As irritating as it may be, censorship in the music industry is something of a necessary evil if artists want to have their work broadcast to a wider range of listeners.
Radio station executives don't normally take kindly to bad language or controversial themes, and if they can't find a way to edit out whatever may offend them, then that song will likely be banned from airplay altogether. Whilst some of the reasons as to why certain songs were banned can be justified, some songs that made their way on to blacklists have far less logic behind them.
Whether it be new context, different interpretations or simple misunderstanding, some songs have been unusually restricted from broadcast, leaving others baffled as to how some seemingly wholesome track has been forbidden from airplay. In most of these instances, it seems if a few individuals have wildly misheard the song and restricted it based on an incorrect viewpoint, regardless of the artist's original intentions.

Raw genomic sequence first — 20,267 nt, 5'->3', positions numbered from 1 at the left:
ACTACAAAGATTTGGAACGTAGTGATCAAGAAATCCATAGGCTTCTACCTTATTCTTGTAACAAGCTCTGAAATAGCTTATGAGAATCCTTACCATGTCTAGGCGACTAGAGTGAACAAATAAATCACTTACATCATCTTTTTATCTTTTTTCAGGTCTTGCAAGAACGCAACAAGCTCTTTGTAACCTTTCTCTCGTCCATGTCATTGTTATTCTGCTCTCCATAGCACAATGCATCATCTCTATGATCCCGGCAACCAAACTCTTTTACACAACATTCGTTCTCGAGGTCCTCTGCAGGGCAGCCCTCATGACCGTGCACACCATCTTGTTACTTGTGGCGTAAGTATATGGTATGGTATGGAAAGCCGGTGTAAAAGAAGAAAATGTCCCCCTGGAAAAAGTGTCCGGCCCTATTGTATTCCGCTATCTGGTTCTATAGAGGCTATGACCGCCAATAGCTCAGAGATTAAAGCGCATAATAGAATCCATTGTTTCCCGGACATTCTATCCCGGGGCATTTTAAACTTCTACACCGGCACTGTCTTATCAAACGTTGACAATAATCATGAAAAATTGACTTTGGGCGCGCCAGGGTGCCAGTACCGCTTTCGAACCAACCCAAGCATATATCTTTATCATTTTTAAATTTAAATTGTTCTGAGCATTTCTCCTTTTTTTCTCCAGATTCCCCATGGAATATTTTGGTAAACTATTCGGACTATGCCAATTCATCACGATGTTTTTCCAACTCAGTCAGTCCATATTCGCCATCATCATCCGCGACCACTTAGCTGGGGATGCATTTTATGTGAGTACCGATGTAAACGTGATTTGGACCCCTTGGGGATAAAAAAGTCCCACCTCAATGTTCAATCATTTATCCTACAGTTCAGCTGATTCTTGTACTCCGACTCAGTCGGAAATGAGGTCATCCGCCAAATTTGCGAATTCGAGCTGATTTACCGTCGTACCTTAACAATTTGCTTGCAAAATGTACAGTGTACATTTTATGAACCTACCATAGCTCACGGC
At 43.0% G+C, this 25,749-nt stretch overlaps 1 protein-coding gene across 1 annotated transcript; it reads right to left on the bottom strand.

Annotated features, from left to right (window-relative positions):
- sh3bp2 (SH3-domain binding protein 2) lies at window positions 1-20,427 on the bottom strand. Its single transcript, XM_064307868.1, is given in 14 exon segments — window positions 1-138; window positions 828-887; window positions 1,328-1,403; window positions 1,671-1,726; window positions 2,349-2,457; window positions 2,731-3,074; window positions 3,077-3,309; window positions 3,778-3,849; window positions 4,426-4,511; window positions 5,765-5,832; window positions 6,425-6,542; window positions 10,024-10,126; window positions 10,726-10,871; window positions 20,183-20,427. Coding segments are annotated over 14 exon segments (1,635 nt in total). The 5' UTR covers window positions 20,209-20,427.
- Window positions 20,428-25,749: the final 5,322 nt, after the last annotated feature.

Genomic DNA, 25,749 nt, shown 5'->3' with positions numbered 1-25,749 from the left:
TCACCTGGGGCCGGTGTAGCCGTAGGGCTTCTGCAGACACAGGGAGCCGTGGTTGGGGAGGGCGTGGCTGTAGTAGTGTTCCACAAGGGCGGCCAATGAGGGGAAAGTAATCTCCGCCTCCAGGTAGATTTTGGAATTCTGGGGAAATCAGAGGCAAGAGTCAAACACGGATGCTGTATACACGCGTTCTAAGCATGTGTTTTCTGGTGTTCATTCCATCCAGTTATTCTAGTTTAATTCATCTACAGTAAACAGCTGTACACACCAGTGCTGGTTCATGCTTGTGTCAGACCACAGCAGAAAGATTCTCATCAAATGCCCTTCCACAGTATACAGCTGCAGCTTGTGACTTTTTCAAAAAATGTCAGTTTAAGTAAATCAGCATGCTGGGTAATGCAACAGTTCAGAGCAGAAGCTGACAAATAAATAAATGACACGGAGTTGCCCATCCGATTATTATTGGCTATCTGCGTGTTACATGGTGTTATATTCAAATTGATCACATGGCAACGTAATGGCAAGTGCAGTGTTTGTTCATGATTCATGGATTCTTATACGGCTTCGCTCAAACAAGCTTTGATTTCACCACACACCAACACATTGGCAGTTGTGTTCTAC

Although the songs on this list were only temporarily banned for a brief period of time, it is hard to overlook the strange knee jerk reactions that some censors seemed to have had.
10. For Being "Too Gruesome" - The Monster Mash
It's hard to go through a Halloween season without hearing the Monster Mash at least once. The song has become a staple of the holiday, with every radio station seemingly playing at least once a day throughout October as if it were mandated by law. However, this wasn't always the case...
Upon it's original release in 1962, Bobby Pickett's novelty number was banned by the BBC for being "too vulgar" and inappropriate for a wider listening audience. This, of course, led to an outcry of one word, how? The song itself is an enjoyable track aimed at younger children that attempted to make fun of the abundance of dance crazes that popped up during the late '50s and early '60s. Saying that The Monster Mash is vulgar or gruesome is just wrong.
In a further feat of confusion, the BBC did't lift their ban for 11 years, finally giving it airtime in 1973. Maybe somebody at the BBC really didn't like the Universal monster movies?